Joining a chorus of Obama administration officials who have spoken out on international LGBT rights in recent weeks, U.S. Ambassador to the United Nations Samantha Power warned Thursday of a growing tide of anti-LGBT animus abroad while stating it is America’s duty to combat it.
Addressing an event at Hunter College in New York City marking the 45th anniversary of the Stonewall Riots, Power noted the progress that has been made to secure LGBT equality over the past four decades, while also drawing attention to the challenges that remain in the U.S. and abroad.
“While a growing number of states have recognized same-sex marriages, several others are considering legislation that would allow businesses to refuse service to LGBT people justifying it as “promoting religious freedom,” Power said. “And while this year the National Football League drafted its first openly gay player, there is still no federal law that prevents Michael Sam from being fired for being gay.”
Power also noted homophobic remarks from some NFL players after ESPN aired footage of Sam kissing his partner. “One would hope that if a sports figure were caught on tape disparaging people for who they love – as Donald Sterling was caught disparaging people for the color of their skin – that it would draw universal condemnation and revulsion; but right now I think it’s fair to say, we couldn’t count on that,” Power said.
Despite those remaining challenges, Power said there are greater challenges facing areas of the world “where the situation abroad is actually taking a sharp turn for the worse for LGBT individuals. Becoming more intolerant and more dangerous.”
Power criticized an anti-LGBT law in Uganada, which has led the U.S. to take actions against the African nation.Earlier this month, the Obama administration announced additional actions against Uganda, including cuts in aid and restricting entry to the U.S. by certain Ugandan officials, for the implementation of an anti-LGBT law earlier this year. The move, advocates say, sets a precedent for dealing with other countries considering laws that target LGBT people. But targeting of LGBT people stretches beyond Uganda.
“Unfortunately, Uganda’s anti-gay legislation is not an outlier. Nor is the climate of intolerance and abuse that it has fostered,” Power said. “Indeed, it’s a pattern we’ve seen following the passage of similarly homophobic legislation was passed in countries worldwide, such as Russia and Nigeria. Nearly 80 countries now have laws that criminalize LGBT individuals; in seven of them – and it’ll be eight if Brunei continues along its path – consensual same-sex acts are punishable by death.”
Power’s remarks reinforce statements from a number of Obama administration officials in recent weeks reaffirming that LGBT rights are a key plank of U.S. foreign policy. Earlier this week, Vice President Joe Biden told LGBT-rights activists the U.S. must lead by example on these issues.
“If we do what we should do at home, we have credibility to speak out,” Biden said. “I don’t care what your culture is. An inhumanity is an inhumanity.”
This week as well White House National Security Adviser Susan Rice called for a united front to combat anti-LGBT policies around the globe, describing the protection of LGBT people abroad as one of the most challenging human rights issues the U.S. faces today.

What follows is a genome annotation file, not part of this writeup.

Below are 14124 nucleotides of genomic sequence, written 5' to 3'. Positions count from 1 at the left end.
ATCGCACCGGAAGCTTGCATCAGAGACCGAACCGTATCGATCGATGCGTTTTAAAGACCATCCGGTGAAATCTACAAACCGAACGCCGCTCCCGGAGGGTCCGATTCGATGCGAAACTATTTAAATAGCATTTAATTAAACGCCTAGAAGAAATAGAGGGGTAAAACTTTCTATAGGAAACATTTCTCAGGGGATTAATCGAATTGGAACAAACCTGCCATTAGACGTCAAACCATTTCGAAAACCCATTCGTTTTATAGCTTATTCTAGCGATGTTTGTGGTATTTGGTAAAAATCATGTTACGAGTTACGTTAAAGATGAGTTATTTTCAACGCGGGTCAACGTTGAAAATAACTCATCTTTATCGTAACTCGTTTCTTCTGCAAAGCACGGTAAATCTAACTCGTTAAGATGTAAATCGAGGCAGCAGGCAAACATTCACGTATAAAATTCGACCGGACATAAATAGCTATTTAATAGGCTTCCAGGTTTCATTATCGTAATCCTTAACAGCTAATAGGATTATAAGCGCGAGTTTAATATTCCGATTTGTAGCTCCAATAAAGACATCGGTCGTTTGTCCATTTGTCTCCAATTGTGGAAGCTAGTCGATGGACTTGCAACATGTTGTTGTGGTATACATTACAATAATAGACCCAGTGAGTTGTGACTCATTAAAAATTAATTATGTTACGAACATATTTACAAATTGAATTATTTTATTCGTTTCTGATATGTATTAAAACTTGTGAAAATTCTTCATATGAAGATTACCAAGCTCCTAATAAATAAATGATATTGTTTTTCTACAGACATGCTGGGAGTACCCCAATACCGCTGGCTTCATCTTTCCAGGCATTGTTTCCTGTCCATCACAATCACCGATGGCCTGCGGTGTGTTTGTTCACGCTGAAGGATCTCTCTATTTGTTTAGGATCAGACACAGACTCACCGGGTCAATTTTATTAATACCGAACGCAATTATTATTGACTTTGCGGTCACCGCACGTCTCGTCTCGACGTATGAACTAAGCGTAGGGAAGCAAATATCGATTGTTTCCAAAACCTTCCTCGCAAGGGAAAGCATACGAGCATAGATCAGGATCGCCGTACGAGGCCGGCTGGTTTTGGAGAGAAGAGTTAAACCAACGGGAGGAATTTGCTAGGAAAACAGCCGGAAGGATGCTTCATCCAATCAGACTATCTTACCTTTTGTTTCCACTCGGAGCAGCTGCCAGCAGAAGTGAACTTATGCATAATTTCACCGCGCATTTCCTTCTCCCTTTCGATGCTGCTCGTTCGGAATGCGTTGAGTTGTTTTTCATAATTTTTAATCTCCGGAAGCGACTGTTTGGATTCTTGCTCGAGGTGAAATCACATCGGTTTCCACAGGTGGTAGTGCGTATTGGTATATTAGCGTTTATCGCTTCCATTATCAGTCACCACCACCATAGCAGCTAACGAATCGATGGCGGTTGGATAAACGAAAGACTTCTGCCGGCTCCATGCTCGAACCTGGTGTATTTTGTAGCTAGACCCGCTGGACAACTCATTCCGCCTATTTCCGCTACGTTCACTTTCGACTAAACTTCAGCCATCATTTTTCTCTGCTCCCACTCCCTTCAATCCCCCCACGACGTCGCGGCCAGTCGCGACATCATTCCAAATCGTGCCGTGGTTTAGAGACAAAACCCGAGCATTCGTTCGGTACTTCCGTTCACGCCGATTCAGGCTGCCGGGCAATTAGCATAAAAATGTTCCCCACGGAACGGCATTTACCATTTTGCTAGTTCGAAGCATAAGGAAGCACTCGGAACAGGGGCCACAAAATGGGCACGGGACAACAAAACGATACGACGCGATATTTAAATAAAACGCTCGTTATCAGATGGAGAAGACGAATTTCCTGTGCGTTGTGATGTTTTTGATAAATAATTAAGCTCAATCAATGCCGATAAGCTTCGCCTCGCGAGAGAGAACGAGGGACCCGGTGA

“We’ve made it clear that the United States will respond appropriately when nations target their own citizens,” Rice said, echoing comments made by Secretary of State John Kerry earlier this month that the U.S. raises the human rights of LGBT people both publicly and privately in discussions with foreign nations.
After the U.N. General Assembly elected Ugandan Foreign Minister Sam Kutesa its new president earlier this month, Power stated it is the duty of the president to uphold the principals of the U.N. Charter, including those respect for human rights.
“At a time when girls are attacked by radical extremists for asserting their right to an education; representatives of civil society are harassed and even imprisoned for their work; and lesbian, gay, bisexual, and transgender people are endangered for who they are, including by discriminatory laws, the work of the United Nations to advance equality, justice, and dignity for all could not be more urgent,” Power said in a statement. “In the face of these challenges, all of us working in and at the United Nations should recommit to vigorously defending these core principles.”
In December, Power also criticized a Russian law criminalizing “propaganda of nontraditional sexual relations.” “[T]o deny gays and lesbians the right to live freely – and to threaten them with discrimination or even death – is not a form of moral or religious puritanism. It’s in fact barbarism,” Power said. On Friday, the Human Rights Campaign released a report documenting the backlash against LGBT Russians in the year since the law was enacted.
“Martin Luther King once said famously: ‘Injustice anywhere is a threat to justice everywhere,’” Power said Thursday. “If we believe that to be the case, and I think we do; and if we are truly universal champions of LGBT equality, as I know we are; and if we are witnessing such an alarming backlash against LGBT rights, in so many parts of the world, as we unquestionably are; then it is our duty to take the lessons we have learned in our own movement and share them with the people who are waging this struggle beyond our borders. They too need to know that ‘It gets better.’ They need any help that we can offer in making it better.”
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